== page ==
As Rabbinic interpreters have long recognised, there are many echoes of the creation narrative (Genesis 1-2) in the description of the tabernacle in Exodus 25-40).
- ‘The Spirit of God, present at creation (Gen. 1:2) filled Bezalel and the craftsmen who created the tabernacle with creative gifts (Exod. 31:1–11).’
- ‘Israel made the tabernacle, even as God made the world, as a dwelling place for God (Exod. 25:8–9; Ps. 104:1–4).’
- ‘God instructed them to erect the tabernacle on New Year’s Day to underscore this new beginning (Exod. 40:2, 17).’
- The seven days of creation are mirrored in the sevenfold command of God to Moses (Ex 25:8; 30:11, 17, 22, 34; 31:1, 12). Indeed, the seventh and last of these references introduces the Sabbath command.
- The Hebrew word for “make” (ʿasah, e.g. Ex 25:8) is also used of God’s making of the world (Gen. 1:7, 16, 25, 26, 31; 2:3–4, 18; 3:21).
- In Ex 25, the raw materials of the tabernacle – metals (gold, silver, bronze), linen (flax), goat’s wool, leather hides, dyes (red from grubs, blue from snails, purple mixed), acacia wood, olive oil, semiprecious gems, spices for fragrant oil, and incense – draw on the riches of God’s creational resources. Other materials are represented by images: almonds, trees, flowers, and pomegranates.
- The construction of the tabernacle utilised the creative gifts of spinning, weaving, sewing, dyeing, metallurgy, woodworking, lapidary, making perfume, and tanning.
- ‘The daily work within the tabernacle involved the basics of human life: light, oil, bread, water, meat, fire, and the protection of the cherubim, represented on the ark and woven into garments.’
- ‘The tabernacle engaged all five senses: the sound of bells on Aaron’s hem; the smell of the fragrant oil that anointed everything; the sight of brightly-colored blue, purple, and scarlet curtains; the taste of meat from the altar, the only source from the domestic herds; and the texture of the curtains that formed the tabernacle walls.’
- God’s ‘seeing’ and pronouncing ‘very good’ everything he had made are echoed in Moses’ ‘seeing’ that they had made the tabernacle just as the Lord had commanded (Ex 39:43; 40:16, 19, 21, 23, 25, 27, 29, 32).
(Based on, and quoting from, Bruckner, Exodus (Understanding the Bible Commentary Series, p232)
Matthew Henry: ‘When Moses, in the beginning of Genesis, was to describe the creation of the world, though it is such a stately and curious fabric and made up of such a variety and vast number of particulars, yet he gave a very short and general account of it, and nothing compared with what the wisdom of this world would have desired and expected from one that wrote by divine revelation; but, when he comes to describe the tabernacle, he does it with the greatest niceness and accuracy imaginable. He that gave us no account of the lines and circles of the globe, the diameter of the earth, or the height and magnitude of the stars, has told us particularly the measure of every board and curtain of the tabernacle; for God’s church and instituted religion are more precious to him and more considerable than all the rest of the world. And the scriptures were written, not to describe to us the works of nature, a general view of which is sufficient to lead us to the knowledge and service of the Creator, but to acquaint us with the methods of grace, and those things which are purely matters of divine revelation. The blessedness of the future state is more fully represented under the notion of a new Jerusalem than under the notion of new heavens and a new earth.’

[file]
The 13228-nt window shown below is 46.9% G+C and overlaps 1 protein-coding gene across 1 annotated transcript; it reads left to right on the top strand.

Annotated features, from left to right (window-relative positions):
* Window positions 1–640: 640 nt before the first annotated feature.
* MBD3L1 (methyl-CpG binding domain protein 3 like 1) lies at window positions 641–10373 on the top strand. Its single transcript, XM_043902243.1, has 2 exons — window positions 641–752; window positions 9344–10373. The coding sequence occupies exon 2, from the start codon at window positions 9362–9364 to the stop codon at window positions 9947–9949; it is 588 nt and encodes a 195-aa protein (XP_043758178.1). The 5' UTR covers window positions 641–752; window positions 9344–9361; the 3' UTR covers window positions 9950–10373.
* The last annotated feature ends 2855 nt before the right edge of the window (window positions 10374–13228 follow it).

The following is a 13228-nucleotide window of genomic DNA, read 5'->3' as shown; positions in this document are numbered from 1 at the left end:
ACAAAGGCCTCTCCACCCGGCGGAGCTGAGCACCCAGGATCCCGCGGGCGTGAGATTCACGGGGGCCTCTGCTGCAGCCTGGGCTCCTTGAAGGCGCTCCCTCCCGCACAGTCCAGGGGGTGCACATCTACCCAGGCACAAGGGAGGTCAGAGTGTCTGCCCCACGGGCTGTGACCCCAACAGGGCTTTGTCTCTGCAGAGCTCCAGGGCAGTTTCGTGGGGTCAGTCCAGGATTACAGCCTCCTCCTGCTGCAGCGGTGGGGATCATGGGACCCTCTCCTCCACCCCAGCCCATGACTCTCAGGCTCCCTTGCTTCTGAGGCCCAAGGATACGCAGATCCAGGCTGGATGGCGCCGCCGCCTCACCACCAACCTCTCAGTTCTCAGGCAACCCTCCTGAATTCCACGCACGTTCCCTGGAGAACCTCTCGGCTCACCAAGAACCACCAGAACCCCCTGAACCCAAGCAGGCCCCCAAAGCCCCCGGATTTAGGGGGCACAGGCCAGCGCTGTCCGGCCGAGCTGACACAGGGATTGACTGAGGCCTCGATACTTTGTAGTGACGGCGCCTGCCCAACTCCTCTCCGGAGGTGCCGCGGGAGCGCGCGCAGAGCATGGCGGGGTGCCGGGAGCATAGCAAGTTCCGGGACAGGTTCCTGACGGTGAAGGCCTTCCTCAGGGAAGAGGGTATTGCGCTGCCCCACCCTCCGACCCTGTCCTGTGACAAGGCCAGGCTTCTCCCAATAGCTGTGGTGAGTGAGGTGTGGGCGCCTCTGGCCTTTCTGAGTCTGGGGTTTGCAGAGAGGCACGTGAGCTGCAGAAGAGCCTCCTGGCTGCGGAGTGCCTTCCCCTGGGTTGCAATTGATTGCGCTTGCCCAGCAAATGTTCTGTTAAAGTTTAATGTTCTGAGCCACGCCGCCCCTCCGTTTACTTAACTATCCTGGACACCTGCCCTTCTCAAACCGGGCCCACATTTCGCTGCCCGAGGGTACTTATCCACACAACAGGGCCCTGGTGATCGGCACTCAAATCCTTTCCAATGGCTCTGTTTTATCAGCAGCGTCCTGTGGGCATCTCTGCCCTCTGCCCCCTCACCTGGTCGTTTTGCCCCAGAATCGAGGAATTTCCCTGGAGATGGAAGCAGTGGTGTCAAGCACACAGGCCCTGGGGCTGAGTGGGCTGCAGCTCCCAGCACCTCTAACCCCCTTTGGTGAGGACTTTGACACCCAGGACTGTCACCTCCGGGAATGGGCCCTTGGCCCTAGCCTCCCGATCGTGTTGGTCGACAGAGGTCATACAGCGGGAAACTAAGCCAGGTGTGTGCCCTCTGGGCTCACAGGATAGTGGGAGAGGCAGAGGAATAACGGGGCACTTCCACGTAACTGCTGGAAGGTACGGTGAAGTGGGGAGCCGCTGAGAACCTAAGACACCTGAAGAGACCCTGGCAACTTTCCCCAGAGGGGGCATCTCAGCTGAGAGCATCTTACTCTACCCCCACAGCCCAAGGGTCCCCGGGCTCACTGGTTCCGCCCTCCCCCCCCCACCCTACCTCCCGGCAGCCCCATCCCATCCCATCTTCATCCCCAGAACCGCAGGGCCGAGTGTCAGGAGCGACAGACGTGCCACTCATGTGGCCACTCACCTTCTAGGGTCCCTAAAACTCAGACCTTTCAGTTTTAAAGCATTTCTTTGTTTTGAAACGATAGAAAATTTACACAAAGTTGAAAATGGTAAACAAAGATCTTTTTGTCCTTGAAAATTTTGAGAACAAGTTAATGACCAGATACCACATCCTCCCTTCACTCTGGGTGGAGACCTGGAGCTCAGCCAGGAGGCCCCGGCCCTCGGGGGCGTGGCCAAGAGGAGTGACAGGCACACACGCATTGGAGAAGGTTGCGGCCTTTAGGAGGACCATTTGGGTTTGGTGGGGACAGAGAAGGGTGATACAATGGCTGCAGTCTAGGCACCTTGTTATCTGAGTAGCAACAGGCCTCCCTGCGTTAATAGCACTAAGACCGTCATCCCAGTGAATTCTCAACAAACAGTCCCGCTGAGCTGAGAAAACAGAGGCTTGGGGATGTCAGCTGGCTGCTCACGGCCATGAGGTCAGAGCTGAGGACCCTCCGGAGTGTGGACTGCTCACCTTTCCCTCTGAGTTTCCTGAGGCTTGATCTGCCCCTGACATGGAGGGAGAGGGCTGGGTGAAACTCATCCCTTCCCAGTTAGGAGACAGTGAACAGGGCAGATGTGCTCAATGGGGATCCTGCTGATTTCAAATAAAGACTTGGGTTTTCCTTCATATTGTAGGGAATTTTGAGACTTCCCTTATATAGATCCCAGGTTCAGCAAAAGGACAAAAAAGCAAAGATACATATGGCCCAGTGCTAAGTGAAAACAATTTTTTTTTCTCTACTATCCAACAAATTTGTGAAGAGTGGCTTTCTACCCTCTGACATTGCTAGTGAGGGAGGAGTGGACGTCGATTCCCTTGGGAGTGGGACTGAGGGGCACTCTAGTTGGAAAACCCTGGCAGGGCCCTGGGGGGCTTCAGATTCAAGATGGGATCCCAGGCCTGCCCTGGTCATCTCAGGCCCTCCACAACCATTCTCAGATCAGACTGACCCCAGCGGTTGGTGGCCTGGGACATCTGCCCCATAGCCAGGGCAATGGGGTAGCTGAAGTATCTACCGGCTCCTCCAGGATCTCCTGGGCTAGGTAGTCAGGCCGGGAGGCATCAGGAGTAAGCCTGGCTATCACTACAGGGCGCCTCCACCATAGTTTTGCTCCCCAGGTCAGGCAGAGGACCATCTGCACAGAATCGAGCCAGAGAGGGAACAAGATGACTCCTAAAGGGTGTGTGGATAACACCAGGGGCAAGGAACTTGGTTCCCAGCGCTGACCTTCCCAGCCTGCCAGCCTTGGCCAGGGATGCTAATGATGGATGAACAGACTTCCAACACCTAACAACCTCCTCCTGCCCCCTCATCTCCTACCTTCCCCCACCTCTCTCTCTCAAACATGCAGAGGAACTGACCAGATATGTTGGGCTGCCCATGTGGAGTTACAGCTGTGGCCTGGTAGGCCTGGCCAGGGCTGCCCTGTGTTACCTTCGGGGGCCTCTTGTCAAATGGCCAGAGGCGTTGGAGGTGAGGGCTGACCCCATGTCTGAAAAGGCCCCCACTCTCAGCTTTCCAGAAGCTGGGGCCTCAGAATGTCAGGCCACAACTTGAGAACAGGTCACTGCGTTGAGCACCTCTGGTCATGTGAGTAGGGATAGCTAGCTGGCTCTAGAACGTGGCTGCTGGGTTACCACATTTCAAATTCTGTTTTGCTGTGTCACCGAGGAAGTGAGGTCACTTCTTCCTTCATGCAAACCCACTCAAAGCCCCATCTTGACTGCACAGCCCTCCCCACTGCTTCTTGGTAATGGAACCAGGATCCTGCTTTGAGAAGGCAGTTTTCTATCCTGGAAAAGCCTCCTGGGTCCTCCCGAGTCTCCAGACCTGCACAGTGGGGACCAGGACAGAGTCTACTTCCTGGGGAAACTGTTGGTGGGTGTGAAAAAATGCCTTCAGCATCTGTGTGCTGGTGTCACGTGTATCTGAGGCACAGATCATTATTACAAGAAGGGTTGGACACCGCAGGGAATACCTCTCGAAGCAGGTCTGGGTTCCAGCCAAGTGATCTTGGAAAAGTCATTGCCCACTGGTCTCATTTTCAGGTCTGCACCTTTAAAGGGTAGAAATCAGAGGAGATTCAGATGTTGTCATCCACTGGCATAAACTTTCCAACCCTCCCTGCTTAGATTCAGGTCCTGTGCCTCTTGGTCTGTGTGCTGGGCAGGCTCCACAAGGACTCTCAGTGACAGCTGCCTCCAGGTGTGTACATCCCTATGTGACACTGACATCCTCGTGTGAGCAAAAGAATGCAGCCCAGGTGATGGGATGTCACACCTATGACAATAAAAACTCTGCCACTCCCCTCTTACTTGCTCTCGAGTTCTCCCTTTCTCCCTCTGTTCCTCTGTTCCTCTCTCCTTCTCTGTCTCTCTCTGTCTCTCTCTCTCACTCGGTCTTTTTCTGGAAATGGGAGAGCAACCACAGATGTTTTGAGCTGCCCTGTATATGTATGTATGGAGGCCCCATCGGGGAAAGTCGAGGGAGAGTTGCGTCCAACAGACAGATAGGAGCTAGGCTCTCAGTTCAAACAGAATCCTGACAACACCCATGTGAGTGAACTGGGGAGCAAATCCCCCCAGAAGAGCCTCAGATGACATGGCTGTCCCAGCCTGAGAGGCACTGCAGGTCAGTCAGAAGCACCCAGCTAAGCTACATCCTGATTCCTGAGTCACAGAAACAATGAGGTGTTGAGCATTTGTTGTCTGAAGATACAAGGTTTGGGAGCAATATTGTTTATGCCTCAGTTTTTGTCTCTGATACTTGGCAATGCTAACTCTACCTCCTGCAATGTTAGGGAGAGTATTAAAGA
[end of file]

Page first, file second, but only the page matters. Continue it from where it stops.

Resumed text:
Fretheim: ‘The tabernacle is a microcosm of creation, the world order as God intended it writ small in Israel, a beginning in God’s mission to bring creation to the point where it is perfectly reflective of the divine will.’
Fretheim quotes Levenson: ‘The function of these correspondences is to underscore the depiction of the sanctuary as a world, that is, an ordered, supportive, and obedient environment, and the depiction of the world as a sanctuary, that is, a place in which the reign of God is visible and unchallenged, and his holiness is palpable, unthreatened, and pervasive.’
Fretheim, again: ‘At this small, lonely place in the midst of the chaos of the wilderness, a new creation comes into being. In the midst of disorder, there is order. The tabernacle is the world order as God intended writ small in Israel. The priests of the sanctuary going about their appointed courses is like everything in creation performing its liturgical service—the sun, the trees, human beings. The people of Israel carefully encamped around the tabernacle in their midst constitutes the beginnings of God’s bringing creation back to what it was originally intended to be. The tabernacle is a realization of God’s created order in history; both reflect the glory of God in their midst.’
Enns comments: ‘The precise measurements of the structure combined with the symbolism of the curtains and the furnishings are not without deep significance. The tabernacle seems to represent a microcosm of creation itself. The splendor and beauty of the materials used—fine fabrics, precious metals, and stones—affirm the goodness of the created world. The precise and perfect dimensions of the tabernacle indicate a sense of order amid chaos.’
The creation and the tabernacle, then, represent two divine building projects. ‘In the midst of a fallen world, in exile from the Garden of Eden—the original “heaven on earth”—God undertakes another act of creation, a building project that is nothing less than a return to pre-Fall splendor. The tabernacle, therefore, is laden with redemptive significance, not just because of the sacrifices and offerings within its walls, but simply because of what it is: a piece of holy ground amid a world that has lost its way. If this is a correct understanding of the tabernacle, we begin to see why the writer of Exodus devotes so much space to its description.’ (Enns)